Tag Archives: doping

Real Life Drama – Stranger Than Fiction?

Is it just me or are stories of real events becoming more out-of-this-world than fiction iteslf?

First, there was the brilliant neuroscience doctoral student, James Holmes who turned murderer. Well OK, scientists and professionals do become terrorists, so after 9/11 you could argue such sagas are no longer “black swan” in nature.

Fresh off the press, we have the truly inspirational cancer survivor and biking superstar, Lance Armstrong whose story we are having to unwind, like a bad dream. In fact one bookstore has labelled a Lance Amstrong memoir as “fiction”, puchasable for a paltry one pound.

I have recently been tempted to ask the question, do real life experiences provide fodder for fiction or is it the other way round now – i.e. is fiction inspiring real life malice?

To get back to reality, we do make many assumptions in real life. Surely, it must have seemed plausible to some all along that Lance Armstrong could just be way ahead of the regulators in doping, and athletes being ahead of doping agencies in the doping game is not a new phenomenon. Similarly, what’s to proof that a scientist’s (or anyone else’s) moral compass is sound? The real life stories, it would seem, are built on somewhat wobbly foundations to start with.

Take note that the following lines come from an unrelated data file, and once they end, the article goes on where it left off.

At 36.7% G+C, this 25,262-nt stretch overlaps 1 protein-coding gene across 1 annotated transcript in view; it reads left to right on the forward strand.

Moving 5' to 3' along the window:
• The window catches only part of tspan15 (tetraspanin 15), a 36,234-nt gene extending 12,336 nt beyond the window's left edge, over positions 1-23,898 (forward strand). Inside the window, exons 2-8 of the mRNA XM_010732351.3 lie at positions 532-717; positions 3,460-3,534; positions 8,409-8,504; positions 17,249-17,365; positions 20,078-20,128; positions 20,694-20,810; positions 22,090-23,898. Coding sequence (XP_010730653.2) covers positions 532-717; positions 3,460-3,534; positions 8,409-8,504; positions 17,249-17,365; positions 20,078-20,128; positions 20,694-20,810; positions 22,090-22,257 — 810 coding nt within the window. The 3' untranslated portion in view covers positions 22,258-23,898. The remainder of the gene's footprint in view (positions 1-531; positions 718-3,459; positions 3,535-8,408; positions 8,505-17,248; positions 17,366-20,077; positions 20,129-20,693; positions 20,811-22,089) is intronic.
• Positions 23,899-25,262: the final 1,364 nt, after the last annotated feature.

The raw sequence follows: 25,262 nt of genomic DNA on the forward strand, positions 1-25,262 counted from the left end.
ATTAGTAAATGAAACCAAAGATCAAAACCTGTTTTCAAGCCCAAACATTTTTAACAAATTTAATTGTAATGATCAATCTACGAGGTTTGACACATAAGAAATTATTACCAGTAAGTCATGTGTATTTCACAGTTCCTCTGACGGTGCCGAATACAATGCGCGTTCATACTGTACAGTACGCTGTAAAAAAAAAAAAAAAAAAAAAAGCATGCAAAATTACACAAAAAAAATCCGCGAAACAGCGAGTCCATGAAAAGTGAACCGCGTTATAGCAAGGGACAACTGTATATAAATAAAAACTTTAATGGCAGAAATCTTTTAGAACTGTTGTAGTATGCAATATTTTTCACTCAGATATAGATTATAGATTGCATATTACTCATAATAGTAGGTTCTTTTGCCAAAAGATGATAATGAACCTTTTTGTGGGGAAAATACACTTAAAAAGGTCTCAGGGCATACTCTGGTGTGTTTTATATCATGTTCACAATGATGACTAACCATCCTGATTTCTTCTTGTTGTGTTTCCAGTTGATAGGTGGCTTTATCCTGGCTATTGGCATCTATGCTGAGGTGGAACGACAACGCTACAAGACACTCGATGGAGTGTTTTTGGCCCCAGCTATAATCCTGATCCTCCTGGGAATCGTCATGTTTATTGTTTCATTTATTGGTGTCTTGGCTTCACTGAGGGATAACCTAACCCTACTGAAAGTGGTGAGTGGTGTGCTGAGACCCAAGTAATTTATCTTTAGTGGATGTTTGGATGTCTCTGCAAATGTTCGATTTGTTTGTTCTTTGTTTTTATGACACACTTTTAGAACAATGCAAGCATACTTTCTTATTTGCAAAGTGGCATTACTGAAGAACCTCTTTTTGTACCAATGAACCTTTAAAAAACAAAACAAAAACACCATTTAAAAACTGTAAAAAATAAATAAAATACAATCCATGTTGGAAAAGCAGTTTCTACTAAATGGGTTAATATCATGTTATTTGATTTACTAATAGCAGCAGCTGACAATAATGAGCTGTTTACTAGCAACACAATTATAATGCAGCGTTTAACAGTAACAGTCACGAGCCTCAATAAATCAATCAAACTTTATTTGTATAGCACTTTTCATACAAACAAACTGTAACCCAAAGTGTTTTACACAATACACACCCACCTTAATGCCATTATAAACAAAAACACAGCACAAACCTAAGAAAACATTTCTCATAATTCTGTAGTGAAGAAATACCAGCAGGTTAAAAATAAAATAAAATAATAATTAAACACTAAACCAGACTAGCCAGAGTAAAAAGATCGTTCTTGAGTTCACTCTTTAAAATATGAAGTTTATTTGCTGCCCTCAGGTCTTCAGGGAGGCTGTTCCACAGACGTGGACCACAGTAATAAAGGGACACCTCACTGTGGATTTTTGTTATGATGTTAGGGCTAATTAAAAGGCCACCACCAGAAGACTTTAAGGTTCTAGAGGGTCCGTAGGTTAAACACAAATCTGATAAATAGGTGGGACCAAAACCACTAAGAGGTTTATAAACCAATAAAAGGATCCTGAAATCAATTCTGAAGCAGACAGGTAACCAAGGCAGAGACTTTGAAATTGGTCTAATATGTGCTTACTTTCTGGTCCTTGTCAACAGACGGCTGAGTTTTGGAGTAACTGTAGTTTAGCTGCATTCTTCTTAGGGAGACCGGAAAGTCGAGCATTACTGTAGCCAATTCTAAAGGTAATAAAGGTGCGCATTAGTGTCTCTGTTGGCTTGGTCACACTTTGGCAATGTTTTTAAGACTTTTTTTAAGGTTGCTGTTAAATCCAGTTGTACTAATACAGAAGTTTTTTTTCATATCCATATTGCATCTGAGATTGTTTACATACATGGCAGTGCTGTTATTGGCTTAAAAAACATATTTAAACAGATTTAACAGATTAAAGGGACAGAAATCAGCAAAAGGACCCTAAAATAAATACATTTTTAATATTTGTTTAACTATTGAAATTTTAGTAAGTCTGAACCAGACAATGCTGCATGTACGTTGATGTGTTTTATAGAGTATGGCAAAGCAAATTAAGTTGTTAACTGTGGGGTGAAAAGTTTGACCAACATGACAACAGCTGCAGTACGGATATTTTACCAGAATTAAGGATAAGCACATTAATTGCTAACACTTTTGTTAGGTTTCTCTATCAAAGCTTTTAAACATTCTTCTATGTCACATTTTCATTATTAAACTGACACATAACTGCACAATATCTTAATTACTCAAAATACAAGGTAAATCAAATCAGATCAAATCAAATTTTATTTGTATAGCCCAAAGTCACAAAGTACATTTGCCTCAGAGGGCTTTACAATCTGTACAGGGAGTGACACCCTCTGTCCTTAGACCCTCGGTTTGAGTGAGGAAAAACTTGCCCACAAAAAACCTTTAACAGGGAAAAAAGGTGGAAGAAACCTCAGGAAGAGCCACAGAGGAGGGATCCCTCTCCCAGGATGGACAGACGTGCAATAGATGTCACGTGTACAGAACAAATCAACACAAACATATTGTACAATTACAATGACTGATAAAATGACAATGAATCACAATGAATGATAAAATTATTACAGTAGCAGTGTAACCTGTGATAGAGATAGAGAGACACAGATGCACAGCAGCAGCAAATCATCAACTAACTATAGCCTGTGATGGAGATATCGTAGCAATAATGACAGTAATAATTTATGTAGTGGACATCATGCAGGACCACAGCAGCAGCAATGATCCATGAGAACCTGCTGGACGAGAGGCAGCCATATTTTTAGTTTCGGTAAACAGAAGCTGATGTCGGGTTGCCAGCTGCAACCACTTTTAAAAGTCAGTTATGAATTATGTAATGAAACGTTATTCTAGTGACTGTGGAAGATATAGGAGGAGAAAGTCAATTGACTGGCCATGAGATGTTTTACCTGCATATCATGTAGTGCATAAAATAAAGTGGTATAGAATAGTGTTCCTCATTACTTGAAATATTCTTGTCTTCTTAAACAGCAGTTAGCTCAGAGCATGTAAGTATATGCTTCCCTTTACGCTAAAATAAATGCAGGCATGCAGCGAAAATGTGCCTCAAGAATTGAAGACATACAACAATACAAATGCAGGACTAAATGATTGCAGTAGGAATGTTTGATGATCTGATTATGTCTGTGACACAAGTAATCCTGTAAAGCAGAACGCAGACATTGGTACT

Round and Round We Go…

The news over the last couple of days seems to have been dominated by Lance Armstrong being charged with doping and losing his titles, as happened famously with Ben Johnson some time back. “Athletes will try almost anything to beat doping tests“: – this article describes how athletes are ahead of the game and anti-doping agencies play a never-ending catch-up game. (The biological passport, which profiles athletes over time is said to be a big step forward, but nevertheless, one wonders if that too can be outsmarted over time.)

There is a parallel here with the various banking crises and corporate scandals we have witnessed in recent years. These players were ahead of the regulators. So, there we go – a scandal or crisis happens, the next thing we know, the industries get burdened with more regulations (even for the many who commited no wrong and would be quite well in control without these regulations); down the road then, yet more creative ways are found by some to outwit the systems and round and round we go…

There is the good, bad and ugly in sports as there is in business. The bad and ugly must not be allowed to over-burden the systems and let’s hope the good prevails over time.